Johnson then announced the naming of “The Larry J. Peacock Carriage House” and presented the plaque.
The Rev. Erica Robinson-Johnson, Director of Connectional Ministries and Rev. Peacock’s supervisor, talked about transformation as well.
“In the United Methodist world we evaluate people and ministries based on transformation; we ask: Has somebody’s ministry been transformational? And that’s the sign of a job well done,” she said. “Anybody’s whose known Rolling Ridge before, during, and now has seen incredible transformation.”
Rolling Ridge, she said, is “not just a place that you rent or you come to; it’s a place that beckons you …” and thanked Rev. Peacock for that: “We give thanks for his vision, his energy, commitment, and dedication to make it so.”
In addition to the naming of the Carriage House, the staff gave Rev. Peacock an aerial photo of Rolling Ridge. It was the Rev. Steve Garnaas-Holmes who used the word shepherd; he offered the gift of a poem with the same title. Guests were also asked to sign a memory book for Rev. Peacock.
It was Rev. Peacock who described himself as a drum major for Rolling Ridge. In preparing for the move west, he found notes from his 2005 interview in
which someone said “We’re really looking for a drum major for Rolling Ridge.”
“That’s an interesting image, a captivating image,” Rev. Peacock said, adding that the Rev. Martin Luther King, Jr. used it speaking of being “a drum major for justice.”
It made him think of the Scripture that reads “Never fail to give account of the hope that’s within you.”
When asked if he would speak at the gathering, Rev. Peacock’s reply was: “Of course. I will never fail to give account for this amazing place.”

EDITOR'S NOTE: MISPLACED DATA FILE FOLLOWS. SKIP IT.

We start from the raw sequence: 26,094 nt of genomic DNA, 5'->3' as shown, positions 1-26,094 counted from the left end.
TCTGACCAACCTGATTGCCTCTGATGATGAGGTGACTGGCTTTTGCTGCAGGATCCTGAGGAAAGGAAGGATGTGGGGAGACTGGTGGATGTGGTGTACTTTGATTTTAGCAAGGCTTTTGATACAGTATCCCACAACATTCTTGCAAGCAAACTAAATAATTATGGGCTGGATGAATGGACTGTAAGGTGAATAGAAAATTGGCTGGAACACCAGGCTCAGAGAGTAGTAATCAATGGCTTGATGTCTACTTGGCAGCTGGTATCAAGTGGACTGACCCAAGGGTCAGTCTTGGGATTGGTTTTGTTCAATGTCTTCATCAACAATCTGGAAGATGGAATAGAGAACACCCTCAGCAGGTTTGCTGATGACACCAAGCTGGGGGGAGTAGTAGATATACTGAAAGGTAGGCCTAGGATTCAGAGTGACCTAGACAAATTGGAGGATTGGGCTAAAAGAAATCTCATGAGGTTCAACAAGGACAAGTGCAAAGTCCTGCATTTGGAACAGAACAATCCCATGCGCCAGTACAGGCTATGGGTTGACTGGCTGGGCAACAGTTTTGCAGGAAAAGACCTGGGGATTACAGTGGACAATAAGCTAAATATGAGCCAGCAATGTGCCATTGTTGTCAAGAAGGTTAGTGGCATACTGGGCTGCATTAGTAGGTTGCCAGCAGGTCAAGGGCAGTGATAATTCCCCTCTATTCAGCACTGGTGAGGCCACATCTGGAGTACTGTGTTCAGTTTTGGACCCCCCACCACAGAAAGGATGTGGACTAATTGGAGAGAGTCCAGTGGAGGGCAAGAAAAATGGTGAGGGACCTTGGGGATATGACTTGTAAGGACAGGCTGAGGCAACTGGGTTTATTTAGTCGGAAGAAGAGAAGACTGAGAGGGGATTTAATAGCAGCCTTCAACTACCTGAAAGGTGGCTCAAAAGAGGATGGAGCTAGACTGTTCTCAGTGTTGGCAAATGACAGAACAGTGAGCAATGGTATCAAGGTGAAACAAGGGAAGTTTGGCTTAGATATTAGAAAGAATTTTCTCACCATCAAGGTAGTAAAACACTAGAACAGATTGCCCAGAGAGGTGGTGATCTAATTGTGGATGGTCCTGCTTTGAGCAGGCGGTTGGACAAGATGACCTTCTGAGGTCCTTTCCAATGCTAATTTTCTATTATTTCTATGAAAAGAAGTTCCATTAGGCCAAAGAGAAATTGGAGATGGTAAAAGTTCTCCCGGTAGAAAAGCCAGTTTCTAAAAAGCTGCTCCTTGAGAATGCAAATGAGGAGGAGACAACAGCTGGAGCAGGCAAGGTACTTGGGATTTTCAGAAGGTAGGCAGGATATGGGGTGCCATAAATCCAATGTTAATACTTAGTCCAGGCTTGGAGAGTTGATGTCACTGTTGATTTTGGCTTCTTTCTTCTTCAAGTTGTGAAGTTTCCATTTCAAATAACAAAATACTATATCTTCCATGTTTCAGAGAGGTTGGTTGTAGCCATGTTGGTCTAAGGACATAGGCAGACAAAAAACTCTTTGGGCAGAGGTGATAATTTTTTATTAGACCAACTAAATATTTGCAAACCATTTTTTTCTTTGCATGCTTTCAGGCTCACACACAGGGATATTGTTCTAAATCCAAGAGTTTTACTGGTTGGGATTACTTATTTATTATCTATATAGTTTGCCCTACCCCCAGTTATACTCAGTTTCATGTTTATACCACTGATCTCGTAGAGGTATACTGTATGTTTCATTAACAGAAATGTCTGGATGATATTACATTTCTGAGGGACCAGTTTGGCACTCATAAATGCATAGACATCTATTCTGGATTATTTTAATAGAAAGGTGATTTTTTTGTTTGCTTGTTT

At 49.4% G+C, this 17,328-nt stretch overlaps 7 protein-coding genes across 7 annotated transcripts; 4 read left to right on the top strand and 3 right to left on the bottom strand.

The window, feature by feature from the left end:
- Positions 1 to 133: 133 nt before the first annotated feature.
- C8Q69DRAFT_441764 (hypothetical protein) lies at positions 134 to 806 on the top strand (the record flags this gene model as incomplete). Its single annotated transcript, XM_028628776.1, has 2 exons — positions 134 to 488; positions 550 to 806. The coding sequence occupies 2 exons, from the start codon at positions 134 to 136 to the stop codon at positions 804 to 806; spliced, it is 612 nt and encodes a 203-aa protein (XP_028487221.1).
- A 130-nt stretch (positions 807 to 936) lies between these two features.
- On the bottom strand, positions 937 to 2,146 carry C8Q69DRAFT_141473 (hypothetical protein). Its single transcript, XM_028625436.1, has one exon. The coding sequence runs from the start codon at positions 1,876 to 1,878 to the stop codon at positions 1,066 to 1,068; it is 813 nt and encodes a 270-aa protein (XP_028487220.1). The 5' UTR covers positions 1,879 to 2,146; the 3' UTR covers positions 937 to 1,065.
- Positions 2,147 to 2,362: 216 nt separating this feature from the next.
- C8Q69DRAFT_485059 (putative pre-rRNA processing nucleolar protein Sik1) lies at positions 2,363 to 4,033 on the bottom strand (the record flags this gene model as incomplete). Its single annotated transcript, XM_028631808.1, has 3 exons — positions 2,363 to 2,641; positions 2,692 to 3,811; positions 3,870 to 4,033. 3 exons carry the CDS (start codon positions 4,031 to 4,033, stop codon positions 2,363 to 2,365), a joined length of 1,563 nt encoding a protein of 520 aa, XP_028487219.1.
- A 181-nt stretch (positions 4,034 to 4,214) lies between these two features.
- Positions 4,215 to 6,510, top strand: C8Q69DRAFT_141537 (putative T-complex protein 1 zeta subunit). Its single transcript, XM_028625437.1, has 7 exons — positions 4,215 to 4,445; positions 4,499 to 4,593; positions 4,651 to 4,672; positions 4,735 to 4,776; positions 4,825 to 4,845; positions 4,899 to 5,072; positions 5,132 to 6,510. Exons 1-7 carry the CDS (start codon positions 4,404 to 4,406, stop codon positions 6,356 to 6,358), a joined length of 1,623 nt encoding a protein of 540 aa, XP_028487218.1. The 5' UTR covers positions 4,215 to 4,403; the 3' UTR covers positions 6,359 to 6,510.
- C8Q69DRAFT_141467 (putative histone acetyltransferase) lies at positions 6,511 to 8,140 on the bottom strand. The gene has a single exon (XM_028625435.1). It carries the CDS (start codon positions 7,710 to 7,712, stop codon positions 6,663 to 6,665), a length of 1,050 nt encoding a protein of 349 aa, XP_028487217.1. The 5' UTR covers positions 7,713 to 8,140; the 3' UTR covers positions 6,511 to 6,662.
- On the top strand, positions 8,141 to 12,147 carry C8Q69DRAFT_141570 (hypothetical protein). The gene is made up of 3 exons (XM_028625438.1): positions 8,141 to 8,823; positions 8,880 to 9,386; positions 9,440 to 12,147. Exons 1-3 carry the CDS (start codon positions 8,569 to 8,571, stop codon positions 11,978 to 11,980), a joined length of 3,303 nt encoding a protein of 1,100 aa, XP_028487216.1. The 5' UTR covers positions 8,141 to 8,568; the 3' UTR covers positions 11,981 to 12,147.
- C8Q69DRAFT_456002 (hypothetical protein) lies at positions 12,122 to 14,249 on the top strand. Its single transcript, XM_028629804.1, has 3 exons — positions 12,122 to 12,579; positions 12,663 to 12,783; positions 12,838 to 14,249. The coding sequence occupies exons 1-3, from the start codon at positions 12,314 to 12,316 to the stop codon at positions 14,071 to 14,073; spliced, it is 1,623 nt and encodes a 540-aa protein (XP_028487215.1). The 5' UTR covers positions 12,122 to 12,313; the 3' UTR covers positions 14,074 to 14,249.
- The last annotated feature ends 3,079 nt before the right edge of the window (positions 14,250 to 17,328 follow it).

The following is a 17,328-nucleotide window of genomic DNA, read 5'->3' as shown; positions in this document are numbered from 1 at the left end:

Rev. Peacock went on to answer a question posed by author Parker Palmer in his book A Hidden Wholeness: “Where are the places where the soul is invited to discover itself?”
“And I would say there are two places for the soul to discover itself: One is nature and the second is a retreat center,” Rev. Peacock said. “Rolling Ridge combines both of them. Nature and programs, hospitality, food, beauty, they all conspire so that when people show up here, they get in touch with something that’s holy. Something that’s special. Something that’s soul. I think we put Rolling Ridge on the map as a place for recovery of the soul.”
Rev. Peacock described kayaking on the lake that morning, taking turns with his wife expressing all the things “we cherish about New England and Rolling Ridge.”
“When we came back an hour later, we weren’t finished,” he said. “There’s so, so very much we cherish about our 11 years at this place and in this region … I’ve loved being your drum major for 11 years. Thanks be to God.”
Danny Smith, Rolling Ridge Director of Programs & Administration, served as emcee for the day.
“I know that I speak for the entire staff when I say that Rolling Ridge won’t be the same without you, Larry,” Smith said. “But I also know that I speak for the entire staff when I say we will do our very best to honor your legacy here. To continue to be a place of quiet beauty and gracious hospitality. We will strive to bring the capital campaign to fruition and make Rolling Ridge the premier retreat center in New England. … We will never be the same, but we will forever be grateful.”
Rev. Peacock’s retirement is effective July 1. Interim Director Melinda Trotti begins her work at Rolling Ridge July 5.